Monopoly is doing a voting thing, where you vote for landmarks from your city to be on the "Here & Now Edition" of the game. The problem, for me and everyone else who lives in Seattle, is that the Space Needle (located at the North end of the waterfront) has somehow been relocated to Pioneer Square (located at the South end of the waterfront). Very, very odd.
I'm almost caught up. Only... um... two more weeks of comic books to read and write something about, and a couple of review copies (as mentioned in my last review post). Of course, tomorrow is new comics day, and I'll be getting another stack of books to read, then I'll be behind again... Ah... I do love this hobby. Its relentless march into the future, even when it has nothing to say.
I've actually had a bit of fun reading all the comics at once and reviewing them in chunks like this. I wouldn't mind always waiting a month to read my comics and write up reviews. With some of these, it was much easier to remember what happened in the last issue because I'd read it only a couple of days before, instead of a month before. I guess there are advantages to procrastination. Not that I mean to get so far behind in my reading again... but I did promise myself that if I stopped enjoying reviewing comics I would stop reviewing comics. I got very close to that spot a couple of months ago. I'm glad the fun is back.
29 March 2006
Blue Beetle #1: "Blue Monday": I'm totally confused. I think that's part of the point, that we, the audience, is as confused as Jaime about what's happened to him. That's not always a positive approach to a story, but it works ok here. I think it would work better if Infinite Crisis were done. I guess I'll have to wait and see what the next issue holds.
Green Lantern #10: "Revenge of the Green Lanterns": Hal Jordan is one year later, and something happened in that time that wasn't at all pleasant. I'm still not warming up to this book, but I like a lot of the individual elements. It's been a trademark of Hal that he doesn't wear the ring when test flying. And it's nice to see Ollie hanging with Hal as well. I'm lukewarm on this book, but other folks will like it.
Warlord #2: I'm sure I read the first issue of this, but I'm not sure what happened in it. I like the way Travis is playing the game here. But when you put it all together, it doesn't feel like enough of a story to keep my interest.
JLA: Classified #19: "The Hypothetical Woman" Part Four: The good guys turned bad guys by the general are a new super-team, and they are an impressive little bunch. I like their introductions, and I like seeing them in action. Soldat's certainty that something is wrong just adds to their appeal. The Justice League really is in a tight spot. I hope the solution is as good as the story so far.
Action Comics #837: "Mild-Mannered Reporter": Again, I didn't intend to get this... but Kurt's name on the cover coupled with the mystery set up in the first part led me to buy it. I want to know what happened to Clark, and how he will (inevitably) get his powers back. This issue makes a good start on that, with the cliffhanger being rather nifty. I like Clark as a human, as well. It makes for good reading.
Fallen Angel #4: Lee threatens her son, and in flashbacks we learn yet more of the reason why Lee is a fallen angel and not still a guardian. All the while, her son tries to make sense of where he is now and why. I don't know. I just have no idea why I find this book so compelling.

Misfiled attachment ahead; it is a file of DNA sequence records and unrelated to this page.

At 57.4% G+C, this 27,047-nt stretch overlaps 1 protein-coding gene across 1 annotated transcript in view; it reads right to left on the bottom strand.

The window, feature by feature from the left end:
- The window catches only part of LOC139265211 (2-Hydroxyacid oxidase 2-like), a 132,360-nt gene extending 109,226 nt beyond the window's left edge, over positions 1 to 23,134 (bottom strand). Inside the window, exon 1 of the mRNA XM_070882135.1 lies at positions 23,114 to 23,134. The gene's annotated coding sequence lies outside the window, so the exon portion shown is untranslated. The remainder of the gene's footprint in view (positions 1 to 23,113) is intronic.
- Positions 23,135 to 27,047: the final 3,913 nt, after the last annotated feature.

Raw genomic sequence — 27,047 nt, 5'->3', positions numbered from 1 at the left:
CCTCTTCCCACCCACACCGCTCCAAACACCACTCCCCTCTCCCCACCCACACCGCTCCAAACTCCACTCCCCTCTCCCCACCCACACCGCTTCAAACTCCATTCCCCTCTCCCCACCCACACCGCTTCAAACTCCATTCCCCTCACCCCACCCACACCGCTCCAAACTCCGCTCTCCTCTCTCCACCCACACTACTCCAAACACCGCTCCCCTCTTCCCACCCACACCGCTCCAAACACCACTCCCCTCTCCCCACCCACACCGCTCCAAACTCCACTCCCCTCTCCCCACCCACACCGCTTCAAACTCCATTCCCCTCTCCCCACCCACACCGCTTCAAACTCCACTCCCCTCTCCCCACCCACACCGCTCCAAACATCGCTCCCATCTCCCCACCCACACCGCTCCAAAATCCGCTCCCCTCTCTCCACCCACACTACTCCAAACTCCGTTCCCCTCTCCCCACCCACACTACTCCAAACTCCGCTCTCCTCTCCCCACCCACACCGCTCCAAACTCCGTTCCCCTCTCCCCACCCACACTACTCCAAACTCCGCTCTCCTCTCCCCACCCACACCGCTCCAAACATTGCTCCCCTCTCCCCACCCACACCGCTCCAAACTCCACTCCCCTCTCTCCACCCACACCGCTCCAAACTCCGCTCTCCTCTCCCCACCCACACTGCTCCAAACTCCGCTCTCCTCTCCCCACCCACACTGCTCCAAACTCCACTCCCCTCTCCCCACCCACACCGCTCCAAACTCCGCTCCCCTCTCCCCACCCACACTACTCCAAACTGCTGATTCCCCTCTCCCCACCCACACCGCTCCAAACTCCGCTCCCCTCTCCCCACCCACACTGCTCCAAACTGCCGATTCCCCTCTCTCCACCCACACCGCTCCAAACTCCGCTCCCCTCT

Banana Sunday: Just get this. You don't even have to really know what it's about. It's a fun tale of three talking monkeys and a girl who has to keep them out of trouble. And Go-Go got the muffins in trouble. Us women, we just can't resist the strong silent types. Oh, just go read it already. Then you'll know what I'm talking about.
Usagi Yojimbo #92: "The Thief and the Lotus Scroll": I'm not a big fan of Kitsune, but she does make things very interesting when she shows up. The addition of her little sister makes her appearances even more chaotic. While I'm not sure I like the way this one ends, the story fits together tightly (as always), and the art is fantastic. Even the worst Usagi story tends to be significantly better than most other comics on the stands. And this is far from the worst.
5 April 2006
Infinite Crisis #6: "Touchdown": I'm not even going to pretend to understand what happened in this one. There was a death, yeah, and apparently the Earths all merged again... but I'm not sure. I'm going to smile and shrug and hope it all comes together in the final issue.
Justice League Unlimited #20: "Just Us Girls": I love seeing other, minor, members of the League, whether they are walking around the headquarters or in action. This issue had lots of action with lots of different characters in the backgrounds, so if the story didn't impress you much (and it didn't do a lot for me, to be honest), you at least could hero-watch. The Commissary scenes in particular were good. The story itself was a little thin. Not atypical of this book, but still thin. I enjoyed it despite the minor flaws.
Detective Comics #818: "Face the Face part 3": The cover of this one makes me think I know who the villain is. The title of the storyline certainly makes it fit. I hope I'm not right. That's just a bit too obvious. Lots of good bits in this, including the identity of Robin and a tiny bit more about what happened in the last year. I think anyone who read this before reading Infinite Crisis #6 might be annoyed, though. This issue has spoilers.
JSA #84: "When the Dead Call": Ok, I've decided that I really like this version of the Gentleman Ghost. In short, he rocks. I'm not sure exactly what he's up to, but he's certainly sinister and interesting. The bit of Jakeem's personal history that he never knew about was interesting to see. I don't like Jakeem's new look, but his history always seems to be intriguing. And of course, we get to see more of Ma Hunkel. Ma's not your normal grandmother, so I would've expected her to react a little more strongly to being threatened by GG, but she did ok, all things considered. I'm liking this book more now than I ever have.